Along with its release of a league-wide 10-game, conference-only schedule, the Big Ten Conference also released its COVID-19 Medical Protocols on Wednesday morning.
Some of those protocols include:
- Twice-weekly testing by a third-party testing laboratory for football players, coaches and additional staff members who come in regular, in-person close contact with the athletes.
- Testing within three days of that week's game day. For Ohio State's Thursday season opener on Sept. 3, for example, those individuals will be tested on Monday.
- The results of all positive tests prior to game day must be shared with that week's upcoming opponent, and all positive results following that week's game must be shared with the previous week's opponent.
- A 14-day quarantine period for those who test positive and anyone who came within close contact of those who test positive.
Most Ohio State football players have already been back on campus for two months, but for any players and staff members who are making their initial arrival to campus, they will be tested and required to take a symptoms questionnaire prior to being allowed to enter the athletics facilities.
Once they are allowed to practice, players and staff members must be tested twice weekly. That includes being tested within three days of that week's game day, and all testing results must be shared with that week's opponent prior to game time. The results of all confirmed cases that may arise following that week's game must also be shared with the previous week's opponent in order to facilitate contact tracing.
In addition to routine surveillance and pre-competition testing, if players or staff members develop COVID-19 symptoms at any point, a clinical evaluation is required, which may include testing for the virus. Even if that player or staff member was infected with COVID-19 at any point within the previous three months, testing for the virus is still required. And if a player or coach becomes symptomatic between testing and competition, they will be isolated until repeat results are available.
When a positive result arises, those with prolonged close contact (greater than 15 minutes within six feet) during the period of infectivity are considered close contacts, per the CDC. According to the Power 5 conferences' testing standards, close contact also includes contact collisions during practice.
Big Ten's mandatory quarantine time (14 days) for positive contacts is indeed same as the P5 medical plan we obtained weeks ago.— Ross Dellenger (@RossDellenger) August 5, 2020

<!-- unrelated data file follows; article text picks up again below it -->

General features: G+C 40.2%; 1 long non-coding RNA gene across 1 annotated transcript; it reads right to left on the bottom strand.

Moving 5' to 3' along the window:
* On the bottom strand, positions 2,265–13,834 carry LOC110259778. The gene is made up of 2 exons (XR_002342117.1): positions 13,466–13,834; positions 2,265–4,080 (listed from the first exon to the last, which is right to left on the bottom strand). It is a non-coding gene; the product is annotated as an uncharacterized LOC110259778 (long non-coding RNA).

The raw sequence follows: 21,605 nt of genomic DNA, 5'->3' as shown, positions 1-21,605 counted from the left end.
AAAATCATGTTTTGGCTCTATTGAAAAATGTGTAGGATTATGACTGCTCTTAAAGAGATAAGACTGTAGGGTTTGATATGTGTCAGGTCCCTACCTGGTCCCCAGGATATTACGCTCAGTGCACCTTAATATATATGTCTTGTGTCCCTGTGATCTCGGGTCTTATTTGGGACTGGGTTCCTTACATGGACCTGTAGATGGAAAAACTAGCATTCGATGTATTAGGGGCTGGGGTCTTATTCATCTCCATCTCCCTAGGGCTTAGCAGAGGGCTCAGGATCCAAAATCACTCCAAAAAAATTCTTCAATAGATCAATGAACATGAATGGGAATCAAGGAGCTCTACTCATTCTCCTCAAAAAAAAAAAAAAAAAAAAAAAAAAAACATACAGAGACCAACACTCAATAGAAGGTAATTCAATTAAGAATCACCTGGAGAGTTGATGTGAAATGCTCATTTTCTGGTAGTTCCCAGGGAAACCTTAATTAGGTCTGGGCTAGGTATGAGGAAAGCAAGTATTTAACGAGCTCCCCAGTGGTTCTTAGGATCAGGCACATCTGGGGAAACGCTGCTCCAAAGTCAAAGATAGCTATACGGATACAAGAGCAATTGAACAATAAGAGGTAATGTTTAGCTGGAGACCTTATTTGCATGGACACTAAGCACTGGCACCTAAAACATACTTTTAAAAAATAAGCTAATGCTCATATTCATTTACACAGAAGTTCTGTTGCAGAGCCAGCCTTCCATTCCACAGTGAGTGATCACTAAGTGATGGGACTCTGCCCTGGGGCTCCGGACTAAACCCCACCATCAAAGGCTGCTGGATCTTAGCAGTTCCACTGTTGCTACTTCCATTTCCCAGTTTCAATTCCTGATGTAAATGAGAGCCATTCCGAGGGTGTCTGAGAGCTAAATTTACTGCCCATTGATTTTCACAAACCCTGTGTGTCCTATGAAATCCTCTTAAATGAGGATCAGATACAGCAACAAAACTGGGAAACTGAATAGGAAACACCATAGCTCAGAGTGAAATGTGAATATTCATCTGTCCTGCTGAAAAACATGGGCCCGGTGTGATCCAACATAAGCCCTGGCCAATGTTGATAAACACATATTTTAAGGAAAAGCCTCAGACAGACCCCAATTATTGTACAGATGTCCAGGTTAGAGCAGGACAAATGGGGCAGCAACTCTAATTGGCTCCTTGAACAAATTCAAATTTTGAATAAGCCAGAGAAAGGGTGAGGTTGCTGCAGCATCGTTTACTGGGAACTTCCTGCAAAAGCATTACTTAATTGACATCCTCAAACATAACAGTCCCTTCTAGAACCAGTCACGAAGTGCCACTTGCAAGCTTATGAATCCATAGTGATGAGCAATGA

You cannot test out of quarantine. Per doctors, practice collisions count as a positive contacts.
More on that tricky issue https://t.co/u3MU2nkqnL pic.twitter.com/Q7ADyqY0s2
Once a player or staff member tests positive, that individual and anyone who has had “close contact” with that individual will be required to quarantine for 14 days, per current national guidelines, without the ability to test outside of quarantine. Once those 14 days are up, a return to play is allowable only if no symptoms develop while quarantined, and the schools are encouraged to test those players or staff members. Even if they do not test positive, they will still be required to quarantine for that 14-day period.
Any individual who is suspected of having an infection must be isolated and tested, and if that yields a positive result, anyone who came in close contact with that individual will be required to be immediately quarantined and placed in isolation.
For cases that arise during a game, the individual needs to be immediately isolated, and that information is required to be shared with the current opponent to aid in decisions about how to proceed with that competition.
For individuals who test positive but are asymptomatic, a 10-day isolation period is required. If the individual becomes symptomatic during that time, that person will be required to adhere to the protocols above.
“I have a son who’s a football student-athlete in the SEC, at Mississippi State, and so I’ve asked myself as a father: Would I be comfortable for him to participate in the Big Ten based upon the testing policies, protocols and procedures we have in place? And as of today, the answer is yes,” Big Ten commissioner Kevin Warren said in an interview with BTN on Wednesday.
The twice-weekly testing procedures are already being followed by Ohio State, Wyatt Davis told reporters on Tuesday, in addition to a mask being required while being in the facility.
“Ohio State has done a great job of monitoring our guys and creating a safe working environment, so you just gotta hope that every other school is doing the same, and if they are, then I’m very optimistic that this season will happen,” Davis said.